Live updates: Russia’s war in Ukraine, missile strikes cause mass power cuts

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By Amit

Korrine Sky, 26, a British-Zimbabwean citizen who was in the second year of a medical degree at Ukraine’s Dnipro Medical Institute. (Korrine Sky)

Ukraine’s strong reputation for medical courses and affordable tuition had attracted more than 70,000 international students to the country. But as they fled the country at the onset of Russia’s invasion, many say they faced segregation and racism at Ukraine’s borders

One African medical student told CNN at the time that she and other foreigners were ordered off a public transit bus at a border checkpoint between Ukraine and Poland and asked to stand aside as the bus drove off with only Ukrainian nationals on board. The Border Guard Service of Ukraine told CNN at the time that the claims were untrue.

One year on, some of the students tell CNN they are in limbo:

Facing deportation: While hundreds of students were evacuated from Ukraine by their own countries, some stayed in the bordering European nations to which they had fled. Many are yet to be granted refugee status, said Korrine Sky, 26, a British-Zimbabwean citizen, adding that she has been in contact with some foreign students.

“Some were given between six months to one-year visas. As of February and March, a lot of the visas that they were granted at the start of the war, will be running out. So, they’ll be facing deportation. A lot of them have decided to go back to Ukraine,” Sky told CNN in a phone call from her home in Leicester, England.

“There’s also a large portion of students who’ve now gone back to Ukraine because their universities weren’t offering transcripts unless they return,” she added.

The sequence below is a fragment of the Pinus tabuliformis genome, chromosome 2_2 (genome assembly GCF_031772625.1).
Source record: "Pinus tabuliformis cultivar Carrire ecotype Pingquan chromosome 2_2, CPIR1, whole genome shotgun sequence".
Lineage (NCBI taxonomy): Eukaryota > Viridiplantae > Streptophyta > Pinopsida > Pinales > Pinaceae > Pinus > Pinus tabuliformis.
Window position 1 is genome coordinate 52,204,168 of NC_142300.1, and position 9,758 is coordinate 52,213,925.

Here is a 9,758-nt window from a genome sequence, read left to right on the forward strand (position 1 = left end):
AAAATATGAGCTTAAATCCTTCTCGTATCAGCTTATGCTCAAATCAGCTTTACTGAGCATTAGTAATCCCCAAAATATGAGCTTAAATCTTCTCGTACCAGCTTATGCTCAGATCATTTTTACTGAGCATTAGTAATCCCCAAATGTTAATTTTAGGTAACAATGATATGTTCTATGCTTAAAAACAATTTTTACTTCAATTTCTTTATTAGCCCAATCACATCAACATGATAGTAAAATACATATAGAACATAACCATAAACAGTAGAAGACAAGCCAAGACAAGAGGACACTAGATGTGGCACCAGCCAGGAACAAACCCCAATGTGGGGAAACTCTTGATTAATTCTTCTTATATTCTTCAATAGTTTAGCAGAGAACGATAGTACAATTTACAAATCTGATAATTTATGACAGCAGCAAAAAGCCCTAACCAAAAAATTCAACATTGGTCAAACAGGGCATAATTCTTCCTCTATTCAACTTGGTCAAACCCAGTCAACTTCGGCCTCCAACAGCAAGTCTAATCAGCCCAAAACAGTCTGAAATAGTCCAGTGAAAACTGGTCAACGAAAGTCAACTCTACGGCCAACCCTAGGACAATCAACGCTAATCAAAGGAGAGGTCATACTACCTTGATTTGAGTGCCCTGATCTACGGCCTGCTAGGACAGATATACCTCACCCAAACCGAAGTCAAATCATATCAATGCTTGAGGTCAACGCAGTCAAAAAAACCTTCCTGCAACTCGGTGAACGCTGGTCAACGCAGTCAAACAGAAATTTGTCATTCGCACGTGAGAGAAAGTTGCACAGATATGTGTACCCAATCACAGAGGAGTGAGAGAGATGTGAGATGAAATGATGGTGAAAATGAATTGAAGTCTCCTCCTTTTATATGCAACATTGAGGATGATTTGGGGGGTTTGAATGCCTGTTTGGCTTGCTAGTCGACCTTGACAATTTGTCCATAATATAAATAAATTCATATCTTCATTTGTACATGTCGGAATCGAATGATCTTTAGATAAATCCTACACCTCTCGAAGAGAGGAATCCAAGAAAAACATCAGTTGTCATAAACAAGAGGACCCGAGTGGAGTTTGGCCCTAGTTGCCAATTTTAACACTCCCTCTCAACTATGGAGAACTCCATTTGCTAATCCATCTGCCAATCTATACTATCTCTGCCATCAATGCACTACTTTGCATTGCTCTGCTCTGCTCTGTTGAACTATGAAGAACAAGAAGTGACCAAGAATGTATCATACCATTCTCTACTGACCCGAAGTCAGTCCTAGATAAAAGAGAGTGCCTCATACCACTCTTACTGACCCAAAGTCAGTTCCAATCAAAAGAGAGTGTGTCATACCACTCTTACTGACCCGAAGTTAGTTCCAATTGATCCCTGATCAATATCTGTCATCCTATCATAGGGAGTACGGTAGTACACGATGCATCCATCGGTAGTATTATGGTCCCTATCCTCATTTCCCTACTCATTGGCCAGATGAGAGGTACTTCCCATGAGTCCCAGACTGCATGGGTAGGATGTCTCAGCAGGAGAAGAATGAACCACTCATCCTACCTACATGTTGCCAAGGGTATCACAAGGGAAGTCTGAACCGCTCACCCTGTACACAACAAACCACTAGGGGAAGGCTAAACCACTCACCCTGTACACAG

CNN has contacted the Ministry of Education and the minister for comment.

Unable to continue education: After fleeing the conflict, Sky said she hoped to complete her education at other European universities that had offered a place to international students displaced by the Russian war. However, her hopes were soon dashed after she discovered the scholarship opportunities were reserved mainly for Ukrainian students.

“That’s the same sentiments we’d had when we were trying to get on the buses and the trains (while fleeing the war) … It was Ukrainians only. No one seems to even have a single bit of empathy that our lives have been completely disrupted,” she said. “There’s a lot going on in the world at the moment… so we are lower down in the list of priorities.”

Mandatory exams in Ukraine: Some Ukrainian universities are mandating that students return in March to complete exams in order to graduate.

Students are protesting, writing in a statement that organizers are aware of the risks of traveling to Ukraine, with no insurance or direct flights available. CNN reviewed a consent form issued by Kyiv Medical University to students, stating that students take responsibility for all risks involved in traveling to Ukraine. CNN has contacted Kyiv Medical University for comment.

The Dean of International Students Faculty at the Ternopil National Medical University said its exams for students is currently being organized by the health ministry, and that the university will arrange another round of exams for international students who are unable to come. No timeline was provided for facilitating the exam outside Ukraine. CNN has contacted Ukraine’s ministry of health for further comments.

Graduates are also facing issues: Nigerian student Adetomiwa Adeniyi, 25, only had a few months of studies remaining when the war broke out. So he says he was able to finish the education online and receive a degree. Now, Adeniyi is unable to practice as a doctor, because Nigeria’s medical council (MDCN) does not recognize medical degrees acquired digitally.

He says he might be forced to repeat his final year in a Nigerian university or find a country abroad that will allow him to practice.

Costs put everything on hold: For fourth-year medical student Oyindamola Morenikeji from Nigeria, “everything is just at a standstill,” as she told CNN of her failed attempts to transfer to another European school, after her family already had a tough time funding her $4,000 per year education in Ukraine.

Morenikeji says she is considering applying to a Nigerian nursing school and starting all over again but is worried about the financial toll on her family. “It feels like when they were close to the final point, everything came crashing,” she told CNN.

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